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    12. For those of you who like to listen to old IT stories, or just those who like the fact that you can recognize parts of Philadelphia in the story, this is a collection of rare terms and a mini-adventure packed in one. Developing a theory that's far-fetched at times and not always understandable (even working with computers as long as I have), this was recommended to me by Louise, and I'll consider it one of the more fun reads in recent memory.

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    13. No soporta la comparación con otros libros de temática similar, por ejemplo REAMDE de Stephenson, RPO de Ernest Cline o Neuromante de Gibson.Lo que menos me ha gustado es la transición entre lo real y lo virtual, demasiado forzado y poco creíble. Además los personajes tienen demasiado poca profundidad y el protagonista suena demasiado a primera persona.

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    14. One of the craziest books I’ve ever read. You really had to have been into geekdom in the late 90’s to appreciate it. It’s hacker culture pre-2000’s plus role playing plus chess all mixed together with the “A.I. gets self-awareness and is now going to cause the end of the world” scenario. Other than that I’d recommend it and I would read it again some time.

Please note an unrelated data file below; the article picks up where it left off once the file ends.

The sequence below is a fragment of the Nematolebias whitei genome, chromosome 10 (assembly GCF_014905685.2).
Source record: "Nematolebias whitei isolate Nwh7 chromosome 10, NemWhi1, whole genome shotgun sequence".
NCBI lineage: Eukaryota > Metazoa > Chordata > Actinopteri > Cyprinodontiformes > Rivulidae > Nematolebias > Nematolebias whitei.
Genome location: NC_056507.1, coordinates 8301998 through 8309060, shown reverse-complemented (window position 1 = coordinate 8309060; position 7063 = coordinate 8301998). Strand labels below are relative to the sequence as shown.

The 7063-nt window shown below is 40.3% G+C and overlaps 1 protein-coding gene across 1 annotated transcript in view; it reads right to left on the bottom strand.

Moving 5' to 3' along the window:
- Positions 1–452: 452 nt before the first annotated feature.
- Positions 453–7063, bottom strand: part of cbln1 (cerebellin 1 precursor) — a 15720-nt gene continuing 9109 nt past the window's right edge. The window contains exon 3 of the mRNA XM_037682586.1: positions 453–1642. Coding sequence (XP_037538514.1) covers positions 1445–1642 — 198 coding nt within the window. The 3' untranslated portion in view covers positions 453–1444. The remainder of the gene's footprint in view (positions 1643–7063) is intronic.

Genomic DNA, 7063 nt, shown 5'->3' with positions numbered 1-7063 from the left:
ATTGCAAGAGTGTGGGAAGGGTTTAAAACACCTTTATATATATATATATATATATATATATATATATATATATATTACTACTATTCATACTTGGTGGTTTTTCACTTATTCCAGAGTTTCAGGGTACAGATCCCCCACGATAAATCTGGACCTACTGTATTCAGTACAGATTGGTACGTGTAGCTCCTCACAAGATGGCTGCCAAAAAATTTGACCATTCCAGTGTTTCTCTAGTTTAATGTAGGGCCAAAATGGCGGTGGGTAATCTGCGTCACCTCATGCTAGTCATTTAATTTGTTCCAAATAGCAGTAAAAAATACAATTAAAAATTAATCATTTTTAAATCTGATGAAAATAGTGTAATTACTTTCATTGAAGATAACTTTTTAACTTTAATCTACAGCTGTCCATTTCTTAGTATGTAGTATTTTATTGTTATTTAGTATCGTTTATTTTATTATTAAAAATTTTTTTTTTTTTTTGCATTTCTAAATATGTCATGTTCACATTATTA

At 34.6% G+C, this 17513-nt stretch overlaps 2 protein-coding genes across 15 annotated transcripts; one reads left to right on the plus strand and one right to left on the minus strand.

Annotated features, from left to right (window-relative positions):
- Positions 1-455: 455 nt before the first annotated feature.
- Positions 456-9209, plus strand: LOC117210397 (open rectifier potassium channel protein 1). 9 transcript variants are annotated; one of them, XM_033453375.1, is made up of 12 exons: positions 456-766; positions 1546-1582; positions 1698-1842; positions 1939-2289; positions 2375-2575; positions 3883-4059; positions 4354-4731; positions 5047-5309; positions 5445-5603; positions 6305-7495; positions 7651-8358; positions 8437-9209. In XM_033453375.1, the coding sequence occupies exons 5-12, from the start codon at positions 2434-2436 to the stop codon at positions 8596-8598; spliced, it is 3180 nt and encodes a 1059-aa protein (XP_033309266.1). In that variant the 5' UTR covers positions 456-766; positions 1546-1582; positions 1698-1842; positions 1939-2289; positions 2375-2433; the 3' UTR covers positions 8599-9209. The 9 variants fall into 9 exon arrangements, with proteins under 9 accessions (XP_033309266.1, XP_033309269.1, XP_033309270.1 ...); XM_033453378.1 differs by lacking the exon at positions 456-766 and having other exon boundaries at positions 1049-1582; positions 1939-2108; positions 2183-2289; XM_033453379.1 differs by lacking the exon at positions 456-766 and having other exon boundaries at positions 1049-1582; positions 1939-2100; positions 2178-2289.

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    15. The tech and conflict are very much a product of the 90s, but it's all entertaining regardless. There are mind games (including a crossword puzzle the reader can fill out for themselves), talk of psychology, copious jokes made only for "har"-ing at, and a healthy clip to the storytelling.

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    16. One of my favourite computer science fiction books of all time. I especially like the first half as during the second half it veers towards a fantasy setting more and I preferred the characters' real-world interaction. Great philosophical and original ideas raised in this book, highly recommended.

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    17. Over the top. I read this one awhile ago so I'm probably going to need to read it again.

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    18. I probably would like this book less if I reread it.

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    19. Good book! A fun flashback to Y2K with a MMORPG-predecessor twist.

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    20. OMFG this is bad this is my 2nd time trying to read this, but man its a challenge

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    21. You're into software? You're an IT-dinosaur? go and read it!

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    22. Found it a bit slow and unfortunately dated

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    23. I really enjoyed this book. I loved the mystery as well as the computer aspects.